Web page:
Jacob Chansley, the horned and face-painted “QAnon shaman” who instantly became one of the most visible and recognizable figures storming the Capitol and the Senate chamber in the January 6 riot, was sentenced to 41 months in prison.
Judge Royce Lamberth said that he was moved by a lengthy statement that Chansley made to the court, arguing that he had taken responsibility and expressed remorse for his conduct, but called his actions “terrible.”
“What you did here was obstruct the functions of the government,” Lamberth said. Chansley also was sentenced to 36 months of supervised release. He also will be credited for the 11 months that he already has served in custody.
In his statement to the court, Chansley said that he had “no excuse whatsoever” for his conduct “but that “I am in no way, shape or form a dangerous criminal. … I am not an insurrectionist. I am a good man who broke the law.”
Chansley entered a guilty plea in September of obstruction of a federal proceeding, a felony, in a deal with prosecutors.
On Jan. 6, Chansley was bare chested and wore a horned helmet, face paint and furs as he participated in the siege of the Capitol. He was initially charged in a six-count indictment, which also included civil disorder, violent entry and disorderly conduct.
His attorney, Albert Watkins, said that his client was not violent and has mental health issues, and that he was not one of the planners of the January 6 siege.
In an interview with 60 Minutes+ in March, Chansley denied that he was seeking “an attack on this country. That is incorrect. That is inaccurate, entirely.”
He became perhaps the most identifiable of participants in the siege not just for his outfit, but because he was among those who entered the Senate chamber after lawmakers had fled the area. He at one point stood on the dais behind the desk of the presiding officer of the Senate, which had earlier that day been filled by then-Vice President Mike Pence. Pence was presiding over the certification of electoral vote results showing that Joe Biden and Kamala Harris won the election.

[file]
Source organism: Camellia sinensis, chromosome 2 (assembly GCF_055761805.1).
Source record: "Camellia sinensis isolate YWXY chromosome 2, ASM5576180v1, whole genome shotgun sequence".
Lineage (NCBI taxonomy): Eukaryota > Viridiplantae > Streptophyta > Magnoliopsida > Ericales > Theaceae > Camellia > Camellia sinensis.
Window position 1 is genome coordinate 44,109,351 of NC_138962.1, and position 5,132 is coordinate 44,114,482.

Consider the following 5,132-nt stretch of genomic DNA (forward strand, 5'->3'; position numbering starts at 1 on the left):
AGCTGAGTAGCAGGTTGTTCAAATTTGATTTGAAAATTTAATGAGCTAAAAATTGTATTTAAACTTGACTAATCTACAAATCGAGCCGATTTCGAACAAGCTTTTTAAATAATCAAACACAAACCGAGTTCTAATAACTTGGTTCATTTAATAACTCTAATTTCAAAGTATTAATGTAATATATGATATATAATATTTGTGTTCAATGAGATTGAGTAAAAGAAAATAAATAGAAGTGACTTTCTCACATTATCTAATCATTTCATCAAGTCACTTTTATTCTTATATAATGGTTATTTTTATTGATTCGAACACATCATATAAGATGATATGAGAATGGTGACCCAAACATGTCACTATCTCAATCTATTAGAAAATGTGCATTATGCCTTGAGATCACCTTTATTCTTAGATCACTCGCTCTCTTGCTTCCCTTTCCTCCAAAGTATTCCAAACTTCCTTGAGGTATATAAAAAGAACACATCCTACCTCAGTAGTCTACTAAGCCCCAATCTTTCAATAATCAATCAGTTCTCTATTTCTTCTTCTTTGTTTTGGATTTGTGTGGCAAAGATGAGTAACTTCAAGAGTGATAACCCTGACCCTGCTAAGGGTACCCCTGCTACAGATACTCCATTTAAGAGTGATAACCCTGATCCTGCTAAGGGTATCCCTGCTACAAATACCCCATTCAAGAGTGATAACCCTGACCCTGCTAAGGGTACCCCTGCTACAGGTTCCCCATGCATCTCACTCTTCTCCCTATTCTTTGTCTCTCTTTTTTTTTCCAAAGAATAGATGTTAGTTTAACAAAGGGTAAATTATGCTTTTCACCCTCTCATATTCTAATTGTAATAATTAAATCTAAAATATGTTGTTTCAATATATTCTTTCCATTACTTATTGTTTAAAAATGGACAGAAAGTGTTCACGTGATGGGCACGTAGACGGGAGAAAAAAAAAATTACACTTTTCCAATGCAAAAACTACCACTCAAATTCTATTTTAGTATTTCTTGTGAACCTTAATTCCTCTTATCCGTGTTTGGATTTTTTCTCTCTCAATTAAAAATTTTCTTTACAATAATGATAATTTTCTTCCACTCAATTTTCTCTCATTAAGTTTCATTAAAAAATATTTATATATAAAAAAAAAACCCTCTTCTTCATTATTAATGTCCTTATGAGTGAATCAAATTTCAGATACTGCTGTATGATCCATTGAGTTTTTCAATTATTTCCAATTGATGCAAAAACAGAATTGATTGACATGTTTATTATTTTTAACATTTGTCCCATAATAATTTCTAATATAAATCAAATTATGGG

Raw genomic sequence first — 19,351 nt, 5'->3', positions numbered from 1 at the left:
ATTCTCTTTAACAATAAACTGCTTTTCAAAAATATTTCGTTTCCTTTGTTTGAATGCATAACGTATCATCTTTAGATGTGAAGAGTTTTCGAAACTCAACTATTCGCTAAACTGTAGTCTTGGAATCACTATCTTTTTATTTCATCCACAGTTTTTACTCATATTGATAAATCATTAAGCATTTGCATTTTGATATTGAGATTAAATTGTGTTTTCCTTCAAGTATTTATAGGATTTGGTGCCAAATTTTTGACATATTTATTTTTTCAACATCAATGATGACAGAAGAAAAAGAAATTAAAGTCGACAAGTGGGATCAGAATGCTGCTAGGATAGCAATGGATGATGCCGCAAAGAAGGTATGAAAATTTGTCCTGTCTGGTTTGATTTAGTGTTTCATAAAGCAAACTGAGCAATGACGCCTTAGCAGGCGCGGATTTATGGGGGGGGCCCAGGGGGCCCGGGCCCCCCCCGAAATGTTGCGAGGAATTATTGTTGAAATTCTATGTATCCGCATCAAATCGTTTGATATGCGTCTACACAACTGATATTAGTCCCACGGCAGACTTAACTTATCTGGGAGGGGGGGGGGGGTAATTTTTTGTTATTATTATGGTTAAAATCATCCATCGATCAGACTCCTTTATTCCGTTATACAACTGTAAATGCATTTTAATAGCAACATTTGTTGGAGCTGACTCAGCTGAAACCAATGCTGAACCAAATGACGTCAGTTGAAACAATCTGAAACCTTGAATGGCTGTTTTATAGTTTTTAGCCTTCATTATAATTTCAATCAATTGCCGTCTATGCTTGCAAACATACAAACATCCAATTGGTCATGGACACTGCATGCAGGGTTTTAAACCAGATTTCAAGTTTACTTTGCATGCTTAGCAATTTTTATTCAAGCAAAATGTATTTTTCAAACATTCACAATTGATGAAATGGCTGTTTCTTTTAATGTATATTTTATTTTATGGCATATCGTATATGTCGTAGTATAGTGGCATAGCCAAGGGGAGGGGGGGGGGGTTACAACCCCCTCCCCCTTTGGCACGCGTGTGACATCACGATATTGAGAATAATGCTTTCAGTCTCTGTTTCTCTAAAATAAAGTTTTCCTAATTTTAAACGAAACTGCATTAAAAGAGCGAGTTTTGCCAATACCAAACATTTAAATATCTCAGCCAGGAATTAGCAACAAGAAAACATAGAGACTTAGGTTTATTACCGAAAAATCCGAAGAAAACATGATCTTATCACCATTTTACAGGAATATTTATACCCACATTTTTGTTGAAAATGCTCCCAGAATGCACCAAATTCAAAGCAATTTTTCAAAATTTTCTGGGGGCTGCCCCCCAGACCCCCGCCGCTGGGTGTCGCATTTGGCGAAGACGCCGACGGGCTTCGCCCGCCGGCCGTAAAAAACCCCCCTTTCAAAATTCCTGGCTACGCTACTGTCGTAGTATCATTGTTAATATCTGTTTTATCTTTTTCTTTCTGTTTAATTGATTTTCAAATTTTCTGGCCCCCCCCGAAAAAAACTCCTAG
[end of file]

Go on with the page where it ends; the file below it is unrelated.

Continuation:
Prosecutors sought 51 months in prison, at the maximum end of sentencing guidelines.
Prosecutor Kimberly Paschall played video of the day and Chansley’s role, including when he entered the Senate chamber and shouted, “Time’s up motherf*ckers!” She called the video “chilling.”
Paschall also cited a note that he wrote on Pence’s desk, “It is only a matter of time. Justice is coming.” Their argument was that even though Chansley did not attack police officers, he contributed to the chaos of the day.
But Lamberth noted that there was no evidence that Chansley knew that outside, rioters had set up gallows for Pence.
“It is chilling given the context of the day,” Paschall said, adding that Chansley called Pence a “F*cking traitor.”
In his remarks, Watkins argued that the image of Chansley as the face of the January 6 attack was far different than the reality. He said that the government, in arguing for a harsh sentence, ignored that Chansley had a history of mental health problems yet were not addressed even when he was in Navy service. Watkins has cited a Navy doctor diagnosis of schizotypal personality disorder in 2006 that was not disclosed to him back then, he said, even though Chansley had sought medical help to see if he was “crazy.”
“Not all those who participated in the events of January 6th were the same,” Watkins said, as he argued that Chansley was been accepting responsibility for his actions.
In his remarks, Chansley talked of the time spent in solitary confinement as a period of reflection on his actions and life. He invoked Jesus Christ, Gandhi and Clarence Thomas, as well as a line from The Shawshank Redemption. He described the pressure he has been under and a media narrative in which he has been “controversial-ized” with a focus on “a small portion of someone.” He also praised Lamberth for his military service and told him, “I could not have asked God for a better judge to judge my character.”
Lamberth said that Chansley was genuine in his remarks, and even described them as “akin to the kinds of things Martin Luther King would have said.” But he told Chansley that “what you did here was horrific, as you now concede.” The judge said that he could not justify a downward departure in the sentence given the seriousness of the crime.
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